Violinist who borrowed instrument get shortlisted for world music event

A young violinist who borrowed an instrument from a music-loving benefactor because her family could not afford to buy one has been shortlisted for one of the world’s most prestigious music competitions.

Mathilde Milwidsky, 21, from London, is in the running for the 2016 Menuhin competition, founded by the violinist Yehudi Menuhin more than 30 years ago and considered to be the “Olympics of the violin”.

She is one of three Britons – the competition’s highest UK representation for 20 years – picked from a record-breaking 300 entrants from 40 countries. The contest is the world’s leading competition for musicians under 22, and many of its winners have gone on to international fame.

Milwidsky, currently in her third year at the Royal Academy of Music, was offered a place at Cambridge University and scholarships from all the London conservatoires. She turned down Cambridge to pursue a career as a performer – “ideally, [as] a soloist,” she said. “I feel very proud to be representing Britain.”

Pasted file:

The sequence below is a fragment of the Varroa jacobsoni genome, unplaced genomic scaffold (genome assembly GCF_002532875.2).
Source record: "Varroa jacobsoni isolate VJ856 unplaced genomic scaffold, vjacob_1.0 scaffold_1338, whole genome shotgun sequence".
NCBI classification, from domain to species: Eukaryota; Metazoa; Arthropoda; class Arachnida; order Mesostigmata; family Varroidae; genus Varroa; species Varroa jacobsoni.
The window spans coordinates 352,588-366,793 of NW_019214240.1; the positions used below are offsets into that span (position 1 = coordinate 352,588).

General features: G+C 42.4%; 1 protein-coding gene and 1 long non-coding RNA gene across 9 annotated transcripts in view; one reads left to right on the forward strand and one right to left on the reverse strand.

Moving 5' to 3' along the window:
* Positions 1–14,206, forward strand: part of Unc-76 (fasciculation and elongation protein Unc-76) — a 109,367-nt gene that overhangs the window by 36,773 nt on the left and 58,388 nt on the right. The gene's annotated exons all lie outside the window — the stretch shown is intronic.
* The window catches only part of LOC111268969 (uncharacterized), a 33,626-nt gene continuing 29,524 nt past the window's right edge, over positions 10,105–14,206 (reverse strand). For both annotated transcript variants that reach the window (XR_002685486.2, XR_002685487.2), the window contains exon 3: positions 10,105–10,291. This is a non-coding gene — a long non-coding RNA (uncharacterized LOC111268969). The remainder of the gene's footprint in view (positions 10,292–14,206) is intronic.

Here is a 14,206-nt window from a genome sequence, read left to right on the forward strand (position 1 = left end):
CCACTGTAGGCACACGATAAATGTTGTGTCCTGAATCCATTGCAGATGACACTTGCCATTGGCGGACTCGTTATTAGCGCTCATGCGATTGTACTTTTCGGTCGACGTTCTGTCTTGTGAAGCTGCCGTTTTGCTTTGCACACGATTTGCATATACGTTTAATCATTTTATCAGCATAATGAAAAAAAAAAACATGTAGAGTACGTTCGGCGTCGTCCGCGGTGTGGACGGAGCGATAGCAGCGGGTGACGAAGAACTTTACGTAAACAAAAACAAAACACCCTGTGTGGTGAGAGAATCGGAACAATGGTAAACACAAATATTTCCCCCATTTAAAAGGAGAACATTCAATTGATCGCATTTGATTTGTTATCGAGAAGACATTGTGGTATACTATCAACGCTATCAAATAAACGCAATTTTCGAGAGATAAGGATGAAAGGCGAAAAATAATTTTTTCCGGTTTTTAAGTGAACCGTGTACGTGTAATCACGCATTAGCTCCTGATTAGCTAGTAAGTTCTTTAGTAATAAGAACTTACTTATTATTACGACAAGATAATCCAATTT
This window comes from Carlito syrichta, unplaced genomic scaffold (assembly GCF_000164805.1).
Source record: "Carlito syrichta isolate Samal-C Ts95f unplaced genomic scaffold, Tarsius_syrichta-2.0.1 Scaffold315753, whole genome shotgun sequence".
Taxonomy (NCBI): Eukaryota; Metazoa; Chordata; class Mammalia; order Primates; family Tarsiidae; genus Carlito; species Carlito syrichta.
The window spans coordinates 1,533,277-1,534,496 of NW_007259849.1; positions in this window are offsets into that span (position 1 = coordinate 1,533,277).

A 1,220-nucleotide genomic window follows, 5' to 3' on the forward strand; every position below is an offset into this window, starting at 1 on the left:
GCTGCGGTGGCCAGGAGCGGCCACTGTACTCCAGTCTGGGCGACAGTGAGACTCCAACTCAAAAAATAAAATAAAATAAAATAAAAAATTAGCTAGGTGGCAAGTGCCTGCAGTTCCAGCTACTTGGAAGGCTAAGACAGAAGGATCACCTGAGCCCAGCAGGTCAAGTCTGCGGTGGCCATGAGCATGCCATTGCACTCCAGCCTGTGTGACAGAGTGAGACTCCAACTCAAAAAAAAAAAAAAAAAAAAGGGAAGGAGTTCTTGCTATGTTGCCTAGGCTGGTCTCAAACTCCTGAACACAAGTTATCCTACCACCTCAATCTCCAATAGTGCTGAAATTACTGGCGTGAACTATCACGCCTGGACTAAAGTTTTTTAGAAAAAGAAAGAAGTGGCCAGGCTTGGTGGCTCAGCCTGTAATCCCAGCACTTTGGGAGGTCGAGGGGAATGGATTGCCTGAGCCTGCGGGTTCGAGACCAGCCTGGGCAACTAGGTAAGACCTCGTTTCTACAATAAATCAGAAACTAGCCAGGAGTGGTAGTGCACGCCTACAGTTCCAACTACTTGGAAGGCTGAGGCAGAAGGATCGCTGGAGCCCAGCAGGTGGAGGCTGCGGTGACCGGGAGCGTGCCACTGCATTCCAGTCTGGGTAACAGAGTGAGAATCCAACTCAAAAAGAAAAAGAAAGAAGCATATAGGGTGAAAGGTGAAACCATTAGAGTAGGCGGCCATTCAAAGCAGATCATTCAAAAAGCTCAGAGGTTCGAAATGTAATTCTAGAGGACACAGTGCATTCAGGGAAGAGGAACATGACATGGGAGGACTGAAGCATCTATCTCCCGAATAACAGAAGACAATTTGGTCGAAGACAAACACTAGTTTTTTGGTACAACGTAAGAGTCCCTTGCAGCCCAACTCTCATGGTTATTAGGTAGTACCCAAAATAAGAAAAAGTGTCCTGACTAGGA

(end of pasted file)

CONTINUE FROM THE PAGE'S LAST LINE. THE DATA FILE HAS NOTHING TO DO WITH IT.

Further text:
Milwidsky’s mother is a single parent who works as a learning and support assistant for maths at a state school in north London. Milwidsky has never met her father.

She paid tribute to the support of both her mother and the benefactor who lent her a 1850s Landolfi violin after they were introduced by a sixth form teacher who recognised Milwidsky’s potential.

Milwidsky recalled: “I went to play for him and he decided to lend me an instrument.” She is overwhelmed by his generosity – her family could not have afforded such and instrument – and they remain in constant touch.

The benefactor, who asked not to be named, told the Guardian Milwidsky was “an exceptional talent”. He added: “I’ve always tried to help players as much as I could.”

Milwidsky is one of three young British players picked for the competition.

Source: Guardian

Facebooktwittergoogle_plus

Leave a Reply

Your email address will not be published. Required fields are marked *

This site uses Akismet to reduce spam. Learn how your comment data is processed.